Customer Reviews

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3.5 out of 5 stars
American Pastoral
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on 31 December 2014
Very cpleased with my purchase
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2 of 4 people found the following review helpful
on 7 January 2010
Having read and enjoyed Roth's 'The Plot against America' I bought American Pastoral with high expectations.Sadly I was left disappointed.
Of course Roth writes some great prose,the plot looks potentially very interesting and so too the central themes of the writing, but after my initial enthusiasm I only read about three quarters of the book having found myself becoming frustrated and word weary at the laboured effort of reading endless pages about glove making and one man's depressed exasperation as his alienated daughter thoroughly destroys his dreams and his values.
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8 of 14 people found the following review helpful
on 25 January 2009
This is the first Roth novel I have read and on this evidence am completely disinclined to read any others. The naivety of the premise is astonishing and the writing and development REALLY boring. I rarely struggle to finish a book but this was like a visit to the dentist.
Roth brings nothing remotely new, inventive or interesting to this novel:
Daughter of rich 2nd generation immigrant capitalist becomes radicalised during Vietnam war period, and tears family apart by committing violent crime doesn't require 500 pages to explore. It purports to be a commentary of sorts about aspects of middle class America but its really nothing of the the kind. If you are already a Roth fan you probably know what you are expecting, if not avoid and save a week of your life for something more stimulating and rewarding!
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on 24 November 2014
rambling and boring
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3 of 6 people found the following review helpful
I found this book a little too hard going for my liking. Although the story was gripping, his style of writing meant that sometimes I couldn't keep up with what he was talking about. He uses really long sentences to the point where you can't remember what he was talking about at the beginning. I put this book down half way through in favour of something a little lighter hearted. I am planning to finish reading it, but it's not top of my list of books to read. I haven't read any other Philip Roth books, so perhaps that's just his style but if you're not familiar with his work you may want to look inside this book before buying it.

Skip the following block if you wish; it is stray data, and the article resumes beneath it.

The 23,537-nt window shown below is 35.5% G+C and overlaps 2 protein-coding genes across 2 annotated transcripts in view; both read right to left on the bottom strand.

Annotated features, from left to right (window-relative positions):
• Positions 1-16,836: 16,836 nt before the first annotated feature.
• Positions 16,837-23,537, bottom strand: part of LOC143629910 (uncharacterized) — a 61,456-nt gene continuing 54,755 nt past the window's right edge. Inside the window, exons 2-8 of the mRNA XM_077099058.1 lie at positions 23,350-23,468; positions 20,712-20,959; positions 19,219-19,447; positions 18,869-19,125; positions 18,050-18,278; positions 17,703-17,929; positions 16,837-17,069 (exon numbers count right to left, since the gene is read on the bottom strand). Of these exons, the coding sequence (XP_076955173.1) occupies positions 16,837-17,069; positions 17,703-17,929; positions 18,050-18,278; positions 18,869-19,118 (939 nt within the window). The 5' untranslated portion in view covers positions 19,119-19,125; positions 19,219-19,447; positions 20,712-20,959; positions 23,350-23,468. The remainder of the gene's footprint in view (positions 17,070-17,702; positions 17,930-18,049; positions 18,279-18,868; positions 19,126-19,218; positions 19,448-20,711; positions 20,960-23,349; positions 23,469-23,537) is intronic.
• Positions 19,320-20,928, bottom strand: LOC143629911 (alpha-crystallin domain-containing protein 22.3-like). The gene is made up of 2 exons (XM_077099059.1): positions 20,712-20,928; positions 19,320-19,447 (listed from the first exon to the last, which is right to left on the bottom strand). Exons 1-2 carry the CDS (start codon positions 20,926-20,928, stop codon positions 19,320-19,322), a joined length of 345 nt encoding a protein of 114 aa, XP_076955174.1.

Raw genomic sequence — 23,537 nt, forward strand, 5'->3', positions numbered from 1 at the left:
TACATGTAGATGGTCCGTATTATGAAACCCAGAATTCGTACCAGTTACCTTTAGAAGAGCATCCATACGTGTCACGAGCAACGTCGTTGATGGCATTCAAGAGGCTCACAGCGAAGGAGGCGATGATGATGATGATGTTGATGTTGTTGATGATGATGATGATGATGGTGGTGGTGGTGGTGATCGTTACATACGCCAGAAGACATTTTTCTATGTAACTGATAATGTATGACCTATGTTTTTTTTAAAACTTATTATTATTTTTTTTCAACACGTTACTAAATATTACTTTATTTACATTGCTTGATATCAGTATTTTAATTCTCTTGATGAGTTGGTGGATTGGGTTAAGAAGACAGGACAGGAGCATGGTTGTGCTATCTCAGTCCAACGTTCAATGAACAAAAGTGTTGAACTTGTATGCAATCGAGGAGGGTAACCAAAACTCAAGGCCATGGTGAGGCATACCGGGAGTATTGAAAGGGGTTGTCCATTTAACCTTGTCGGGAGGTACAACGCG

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0 of 1 people found the following review helpful
on 4 June 2013
It took me almost a decade to get into this book, with several faltering starts. Recently I saw someone in the tube reading it, who was quite near the end, and I asked if it was good and was told that it was worth sticking with. So with renewed vigour I struggled through the first hundred or so pages and then the story started flowing more easily. It is a fascinating story and the subplots are thought provoking and interesting at so many levels. I'd love to give it more stars, but I found it such an effort to read and it only just rewarded that effort.
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6 of 11 people found the following review helpful
on 12 December 2000
Once again, Roth returns to the glories of old Newark and its later decline. A lot of the same ground that's been covered in Goodbye Columbus and all the years since. Not a bad read but nothing much new here either.
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12 of 22 people found the following review helpful
on 7 April 2000
Brilliant idea poorly executed; the character of the Swede is a clever one, yet any feeling I had for him was obscured by the repetitive blandness of the story, which just didn't ever seem to go anywhere special. The description of postwar America interlaced in the story is interesting - but the characters are poor and the plot patchy and never fully explained. My high hopes for this book were dashed, I'm afraid, and I grudge the time which I spent reading it. I would not recommend it to anyone.
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on 23 October 2014
excellent
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on 8 September 2014
Loved it
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